The White House today decided to start publishing the names of White House visitors, ending two lawsuits seeking Secret Service visitor logs under the Freedom of Information Act. It's a nice gesture, but that's just about all it is.

The change is a deal with Citizens for Responsibility and Ethics in Government Washington, which agreed to drop two FOIA lawsuits in exchange for a promise that the White House would start releasing the names. The new White House policy [pdf], which is voluntary, will be to release visitor logs on a monthly basis, with the exception of visits that were private in nature, related to national security, or related to other "sensitive" issues, like potential Supreme Court nominees.

That's all well and good, but it's voluntary. The White House will make the determination about which names to release—including which one's are "sensitive"—without recourse to any oversight or appeal, and without the force of law to keep them in line. Do you trust them?

The main issue in CREW's FOIA suits was whether the visitor logs, which are maintained by the Secret Service, are subject to FOIA. The White House is exempt from that law, but the Secret Service, which is an agency under the Department of Homeland Security, isn't. The Obama White House took the Bush view that the logs are somehow really White House records, even thought the White House doesn't maintain them. CREW's view, which has been upheld by two federal courts so far, was that if the Secret Service created and maintained them, then they're Secret Service records, and have to be turned over if someone asks for them under the FOIA.

The Obama White House still insists that the logs are not covered by FOIA, but has decided to generously release those portions of the logs that it chooses to just in order to get CREW off its back. What's the difference? Well, the FOIA has strict protocols for what can and can't be redacted from documents, and an appeals process for requesters to make sure the government isn't holding back. And if they are holding back, it's illegal. The White House's new policy has none of that. They will give out what they want to give out, and you will take it on faith that it's the whole story. And the FOIA has no provision for redacting names or documents because they're "sensitive." What's more, under the FOIA, the decisions about what names would be redacted would be made by the Secret Service. Now they're being made by the White House itself.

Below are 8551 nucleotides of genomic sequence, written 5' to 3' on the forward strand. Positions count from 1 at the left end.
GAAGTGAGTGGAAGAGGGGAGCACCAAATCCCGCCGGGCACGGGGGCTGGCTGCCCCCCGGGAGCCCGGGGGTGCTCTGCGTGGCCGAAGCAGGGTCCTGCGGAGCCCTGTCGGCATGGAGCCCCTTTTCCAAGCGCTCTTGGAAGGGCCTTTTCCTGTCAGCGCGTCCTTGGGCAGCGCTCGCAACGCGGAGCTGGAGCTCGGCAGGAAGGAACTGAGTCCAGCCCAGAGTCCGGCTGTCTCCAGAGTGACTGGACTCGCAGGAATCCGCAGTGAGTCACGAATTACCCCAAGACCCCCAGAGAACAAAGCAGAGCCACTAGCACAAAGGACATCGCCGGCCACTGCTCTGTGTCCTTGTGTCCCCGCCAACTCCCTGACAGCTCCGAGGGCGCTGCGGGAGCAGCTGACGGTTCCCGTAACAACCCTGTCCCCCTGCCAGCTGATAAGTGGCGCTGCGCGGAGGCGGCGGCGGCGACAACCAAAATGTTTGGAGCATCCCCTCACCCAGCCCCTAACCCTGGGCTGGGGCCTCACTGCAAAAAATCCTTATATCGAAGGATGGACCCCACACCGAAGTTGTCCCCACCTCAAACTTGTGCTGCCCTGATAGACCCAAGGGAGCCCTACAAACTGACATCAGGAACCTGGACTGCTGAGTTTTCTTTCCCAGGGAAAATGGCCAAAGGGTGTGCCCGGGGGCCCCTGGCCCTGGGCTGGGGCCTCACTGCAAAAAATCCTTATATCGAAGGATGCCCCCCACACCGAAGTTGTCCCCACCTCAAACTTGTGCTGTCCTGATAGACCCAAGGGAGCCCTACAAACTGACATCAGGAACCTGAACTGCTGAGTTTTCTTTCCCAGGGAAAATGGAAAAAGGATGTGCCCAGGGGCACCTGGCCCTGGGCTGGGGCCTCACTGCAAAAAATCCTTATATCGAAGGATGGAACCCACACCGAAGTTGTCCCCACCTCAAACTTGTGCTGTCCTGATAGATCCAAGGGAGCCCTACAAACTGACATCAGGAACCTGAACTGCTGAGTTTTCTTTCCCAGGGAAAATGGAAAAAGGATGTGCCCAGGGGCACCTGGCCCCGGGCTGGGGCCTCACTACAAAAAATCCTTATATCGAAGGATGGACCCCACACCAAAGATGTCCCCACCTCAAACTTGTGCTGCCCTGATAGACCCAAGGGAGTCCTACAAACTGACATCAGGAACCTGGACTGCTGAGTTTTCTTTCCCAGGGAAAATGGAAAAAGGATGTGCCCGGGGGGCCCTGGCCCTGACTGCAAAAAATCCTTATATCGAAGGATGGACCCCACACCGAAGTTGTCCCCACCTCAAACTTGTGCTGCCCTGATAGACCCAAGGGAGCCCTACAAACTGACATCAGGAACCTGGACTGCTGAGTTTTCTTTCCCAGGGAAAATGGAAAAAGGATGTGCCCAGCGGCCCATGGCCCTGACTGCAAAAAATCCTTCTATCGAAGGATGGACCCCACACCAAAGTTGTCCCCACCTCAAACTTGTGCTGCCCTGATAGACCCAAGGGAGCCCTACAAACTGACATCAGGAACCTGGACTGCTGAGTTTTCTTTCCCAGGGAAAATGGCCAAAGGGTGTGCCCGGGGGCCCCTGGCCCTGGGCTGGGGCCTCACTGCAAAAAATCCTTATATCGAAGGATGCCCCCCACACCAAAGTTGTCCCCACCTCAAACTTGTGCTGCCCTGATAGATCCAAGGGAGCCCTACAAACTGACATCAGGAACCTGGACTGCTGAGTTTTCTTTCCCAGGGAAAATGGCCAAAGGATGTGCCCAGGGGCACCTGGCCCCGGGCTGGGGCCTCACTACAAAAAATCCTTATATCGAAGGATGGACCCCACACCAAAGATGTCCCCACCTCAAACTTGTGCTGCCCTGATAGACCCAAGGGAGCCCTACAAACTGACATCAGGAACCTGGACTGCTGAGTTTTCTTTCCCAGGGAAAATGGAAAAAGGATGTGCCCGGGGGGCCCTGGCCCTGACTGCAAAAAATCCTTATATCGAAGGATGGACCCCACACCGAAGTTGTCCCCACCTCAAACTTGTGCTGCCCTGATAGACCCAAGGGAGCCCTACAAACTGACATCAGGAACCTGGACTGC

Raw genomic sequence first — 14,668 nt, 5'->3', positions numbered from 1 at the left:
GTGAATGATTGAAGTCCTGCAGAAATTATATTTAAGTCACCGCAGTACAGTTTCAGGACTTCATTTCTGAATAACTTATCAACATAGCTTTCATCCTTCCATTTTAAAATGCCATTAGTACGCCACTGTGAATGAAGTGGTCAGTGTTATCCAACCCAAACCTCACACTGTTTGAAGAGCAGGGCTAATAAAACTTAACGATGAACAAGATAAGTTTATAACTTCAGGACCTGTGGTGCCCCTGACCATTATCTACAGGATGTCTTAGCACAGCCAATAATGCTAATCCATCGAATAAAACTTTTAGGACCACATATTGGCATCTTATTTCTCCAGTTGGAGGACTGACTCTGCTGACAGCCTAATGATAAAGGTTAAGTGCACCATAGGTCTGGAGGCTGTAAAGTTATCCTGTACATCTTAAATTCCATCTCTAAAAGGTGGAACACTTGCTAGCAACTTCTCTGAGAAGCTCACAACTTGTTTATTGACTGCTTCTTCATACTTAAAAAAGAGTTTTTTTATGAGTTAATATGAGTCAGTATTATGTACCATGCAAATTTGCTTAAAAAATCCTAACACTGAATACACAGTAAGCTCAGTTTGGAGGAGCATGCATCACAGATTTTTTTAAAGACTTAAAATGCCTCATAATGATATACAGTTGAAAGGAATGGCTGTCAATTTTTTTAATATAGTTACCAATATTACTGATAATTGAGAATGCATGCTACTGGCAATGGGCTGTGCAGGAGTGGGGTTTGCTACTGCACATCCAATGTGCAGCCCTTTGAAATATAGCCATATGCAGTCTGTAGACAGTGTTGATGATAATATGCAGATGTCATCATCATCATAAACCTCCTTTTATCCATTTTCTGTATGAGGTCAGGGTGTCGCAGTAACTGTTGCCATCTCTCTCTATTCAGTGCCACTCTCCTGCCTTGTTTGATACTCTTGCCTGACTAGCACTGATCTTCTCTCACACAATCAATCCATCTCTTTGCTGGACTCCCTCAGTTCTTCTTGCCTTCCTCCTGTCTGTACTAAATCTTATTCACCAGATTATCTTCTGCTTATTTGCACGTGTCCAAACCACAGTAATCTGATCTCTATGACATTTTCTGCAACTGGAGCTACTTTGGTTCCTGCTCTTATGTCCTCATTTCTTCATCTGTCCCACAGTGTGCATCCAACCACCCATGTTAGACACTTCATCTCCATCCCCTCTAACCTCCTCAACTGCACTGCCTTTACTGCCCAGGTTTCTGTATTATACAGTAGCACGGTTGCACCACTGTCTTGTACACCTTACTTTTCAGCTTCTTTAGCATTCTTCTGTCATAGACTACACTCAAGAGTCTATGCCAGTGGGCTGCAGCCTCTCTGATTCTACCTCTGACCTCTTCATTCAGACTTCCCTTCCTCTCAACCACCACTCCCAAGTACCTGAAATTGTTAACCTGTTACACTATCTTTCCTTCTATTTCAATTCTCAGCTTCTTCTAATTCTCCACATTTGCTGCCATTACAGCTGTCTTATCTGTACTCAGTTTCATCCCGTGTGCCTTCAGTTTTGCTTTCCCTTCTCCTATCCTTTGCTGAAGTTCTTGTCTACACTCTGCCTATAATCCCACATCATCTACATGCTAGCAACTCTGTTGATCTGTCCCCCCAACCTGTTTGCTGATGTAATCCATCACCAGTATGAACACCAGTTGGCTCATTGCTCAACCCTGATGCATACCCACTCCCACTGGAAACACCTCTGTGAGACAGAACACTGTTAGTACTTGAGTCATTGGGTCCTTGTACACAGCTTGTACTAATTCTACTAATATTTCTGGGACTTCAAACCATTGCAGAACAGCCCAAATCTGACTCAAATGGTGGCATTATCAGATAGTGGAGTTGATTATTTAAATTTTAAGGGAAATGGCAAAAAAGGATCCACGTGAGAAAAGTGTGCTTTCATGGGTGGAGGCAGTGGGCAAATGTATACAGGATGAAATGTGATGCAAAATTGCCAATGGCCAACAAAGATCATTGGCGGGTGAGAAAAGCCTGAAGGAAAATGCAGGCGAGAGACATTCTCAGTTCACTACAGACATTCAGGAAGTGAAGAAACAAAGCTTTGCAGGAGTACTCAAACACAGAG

"Yes, it's voluntary," CREW's chief counsel Anne Weismann told us. "But I think it would be political suicide for them to retreat from it. We'll see what gets released. I think we'll be able to tell if they're holding back." Weismann points out that the White House has promised to publish the number of names it has redacted because of "sensitive" meetings, so we will get a sense of how much is being held back. And anyone is free, if they think the redactions are overbroad, to launch another lawsuit under the FOIA and finally litigate the issue of whether visitor logs are covered.

But this deal lets the White House promise to comply with the law without actually making it comply with the law. It's like a prosecutor dropping charges against someone who, in exchange, promises to go live in a jail for a year. The FOIA says what it says, and those records—at least according to two federal judges thus far—must be released. To let the Obama Administration get away with claiming that it will do so, without any system for checking that they're not lying—as all White Houses do, all the time—is a sham. It's better than nothing, but it's still a sham.